On December 27, 2012, CBS News reported that Randi Zuckerberg, sister of Facebook founder Mark Zuckerberg, criticized a friend for being "way uncool" in sharing a private Facebook photo of her on Twitter, only to be told that the image had appeared on a friend-of-a-friend's Facebook news feed. Commenting on this misunderstanding of Facebook's privacy settings, Eva Galperin of the EFF said "Even Randi Zuckerberg can get it wrong. That's an illustration of how confusing they can be."
In November, Facebook launched Beacon, a system (discontinued in September 2009) where third-party websites could include a script by Facebook on their sites, and use it to send information about the actions of Facebook users on their site to Facebook, prompting serious privacy concerns. Information such as purchases made and games played were published in the user's news feed. An informative notice about this action appeared on the third party site and allowed the user to cancel it. The user could also cancel it on Facebook. Originally if no action was taken, the information was automatically published. On November 29 this was changed to require confirmation from the user before publishing each story gathered by Beacon.
On September 5, 2006, Facebook introduced two new features called "News Feed" and "Mini-Feed". The first of the new features, News Feed, appears on every Facebook member's home page, displaying recent Facebook activities of the member's friends. The second feature, Mini-Feed, keeps a log of similar events on each member's profile page. Members can manually delete items from their Mini-Feeds if they wish to do so, and through privacy settings can control what is actually published in their respective Mini-Feeds.
Some Facebook members still feel that the ability to opt out of the entire News Feed and Mini-Feed system is necessary, as evidenced by a statement from the Students Against Facebook News Feed group, which peaked at over 740,000 members in 2006. Reacting to users' concerns, Facebook developed new privacy features to give users some control over information about them that was broadcast by the News Feed. According to subsequent news articles, members have widely regarded the additional privacy options as an acceptable compromise.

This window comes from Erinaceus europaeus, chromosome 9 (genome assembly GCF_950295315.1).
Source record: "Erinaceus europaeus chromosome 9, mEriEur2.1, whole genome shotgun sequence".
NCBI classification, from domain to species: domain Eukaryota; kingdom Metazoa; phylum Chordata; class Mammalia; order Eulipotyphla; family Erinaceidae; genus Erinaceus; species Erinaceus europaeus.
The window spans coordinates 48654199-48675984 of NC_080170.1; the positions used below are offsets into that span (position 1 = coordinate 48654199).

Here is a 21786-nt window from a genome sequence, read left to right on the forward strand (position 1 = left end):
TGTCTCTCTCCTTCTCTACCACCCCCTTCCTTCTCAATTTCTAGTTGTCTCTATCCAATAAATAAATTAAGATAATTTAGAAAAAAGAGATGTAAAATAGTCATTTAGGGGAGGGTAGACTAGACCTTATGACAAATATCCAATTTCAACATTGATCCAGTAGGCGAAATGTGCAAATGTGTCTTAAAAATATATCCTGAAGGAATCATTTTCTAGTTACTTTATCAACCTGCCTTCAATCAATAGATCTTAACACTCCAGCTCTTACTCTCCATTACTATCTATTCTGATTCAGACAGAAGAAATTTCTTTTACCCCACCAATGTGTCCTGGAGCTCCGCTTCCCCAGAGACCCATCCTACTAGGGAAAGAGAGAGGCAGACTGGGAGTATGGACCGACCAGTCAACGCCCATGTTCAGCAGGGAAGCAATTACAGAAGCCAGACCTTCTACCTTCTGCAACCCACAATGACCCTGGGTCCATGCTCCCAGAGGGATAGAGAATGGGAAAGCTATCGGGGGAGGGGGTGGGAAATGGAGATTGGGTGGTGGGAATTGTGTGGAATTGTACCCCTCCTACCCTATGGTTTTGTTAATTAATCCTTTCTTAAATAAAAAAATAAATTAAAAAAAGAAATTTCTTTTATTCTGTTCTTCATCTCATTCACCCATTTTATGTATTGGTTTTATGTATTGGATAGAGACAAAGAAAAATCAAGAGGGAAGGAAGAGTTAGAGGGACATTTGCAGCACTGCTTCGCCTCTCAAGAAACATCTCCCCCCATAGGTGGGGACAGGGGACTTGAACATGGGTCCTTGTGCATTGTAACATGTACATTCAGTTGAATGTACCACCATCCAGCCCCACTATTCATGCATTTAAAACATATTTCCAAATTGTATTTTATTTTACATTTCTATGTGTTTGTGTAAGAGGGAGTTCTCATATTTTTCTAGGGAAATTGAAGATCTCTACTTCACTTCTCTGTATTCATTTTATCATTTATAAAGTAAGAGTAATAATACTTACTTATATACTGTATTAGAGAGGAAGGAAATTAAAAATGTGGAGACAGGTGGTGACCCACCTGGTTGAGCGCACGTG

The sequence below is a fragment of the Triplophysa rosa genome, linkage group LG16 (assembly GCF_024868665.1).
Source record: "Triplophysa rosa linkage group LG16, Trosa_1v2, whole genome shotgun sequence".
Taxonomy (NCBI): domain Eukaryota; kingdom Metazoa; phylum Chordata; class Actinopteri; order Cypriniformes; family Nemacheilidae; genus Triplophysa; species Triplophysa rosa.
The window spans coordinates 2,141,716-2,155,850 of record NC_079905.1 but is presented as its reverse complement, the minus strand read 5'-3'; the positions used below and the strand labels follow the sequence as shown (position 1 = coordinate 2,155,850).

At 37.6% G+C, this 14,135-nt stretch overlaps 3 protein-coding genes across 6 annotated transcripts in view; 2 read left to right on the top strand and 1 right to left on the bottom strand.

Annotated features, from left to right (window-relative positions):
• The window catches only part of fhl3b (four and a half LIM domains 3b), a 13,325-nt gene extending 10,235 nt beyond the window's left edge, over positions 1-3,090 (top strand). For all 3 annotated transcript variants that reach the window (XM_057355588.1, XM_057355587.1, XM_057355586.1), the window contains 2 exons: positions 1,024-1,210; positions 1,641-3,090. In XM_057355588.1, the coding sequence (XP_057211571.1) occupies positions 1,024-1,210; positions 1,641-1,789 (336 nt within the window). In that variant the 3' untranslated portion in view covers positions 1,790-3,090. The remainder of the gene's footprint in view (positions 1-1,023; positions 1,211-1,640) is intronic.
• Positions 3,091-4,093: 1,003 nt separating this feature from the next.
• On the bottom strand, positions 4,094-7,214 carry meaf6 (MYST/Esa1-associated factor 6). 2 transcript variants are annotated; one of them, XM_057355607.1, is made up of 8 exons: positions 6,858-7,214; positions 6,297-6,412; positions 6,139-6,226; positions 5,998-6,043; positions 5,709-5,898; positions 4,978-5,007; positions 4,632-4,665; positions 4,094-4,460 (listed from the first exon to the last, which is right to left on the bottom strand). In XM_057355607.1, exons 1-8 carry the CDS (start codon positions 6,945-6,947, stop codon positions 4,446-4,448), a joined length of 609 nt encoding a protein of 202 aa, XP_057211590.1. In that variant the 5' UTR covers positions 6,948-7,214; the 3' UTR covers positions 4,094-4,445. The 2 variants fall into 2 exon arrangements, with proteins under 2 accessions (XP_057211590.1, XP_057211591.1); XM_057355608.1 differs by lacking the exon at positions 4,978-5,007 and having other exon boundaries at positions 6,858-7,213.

In May 2010, Facebook added privacy controls and streamlined its privacy settings, giving users more ways to manage status updates and other information broadcast to the public News Feed. Among the new privacy settings is the ability to control who sees each new status update a user posts: Everyone, Friends of Friends, or Friends Only. Users can now hide each status update from specific people as well.[non-primary source needed] However, a user who presses "like" or comments on the photo or status update of a friend cannot prevent that action from appearing in the news feeds of all the user's friends, even non-mutual ones. The "View As" option, used to show a user how privacy controls filter out what a specific given friend can see, only displays the user's timeline and gives no indication that items missing from the timeline may still be showing up in the friend's own news feed.
Some of these memorial groups have also caused legal issues. Notably, on January 1, 2008, one such memorial group posted the identity of murdered Toronto teenager Stefanie Rengel, whose family had not yet given the Toronto Police Service their consent to release her name to the media, and the identities of her accused killers, in defiance of Canada's Youth Criminal Justice Act, which prohibits publishing the names of the under-age accused. While police and Facebook staff attempted to comply with the privacy regulations by deleting such posts, they noted difficulty in effectively policing the individual users who repeatedly republished the deleted information.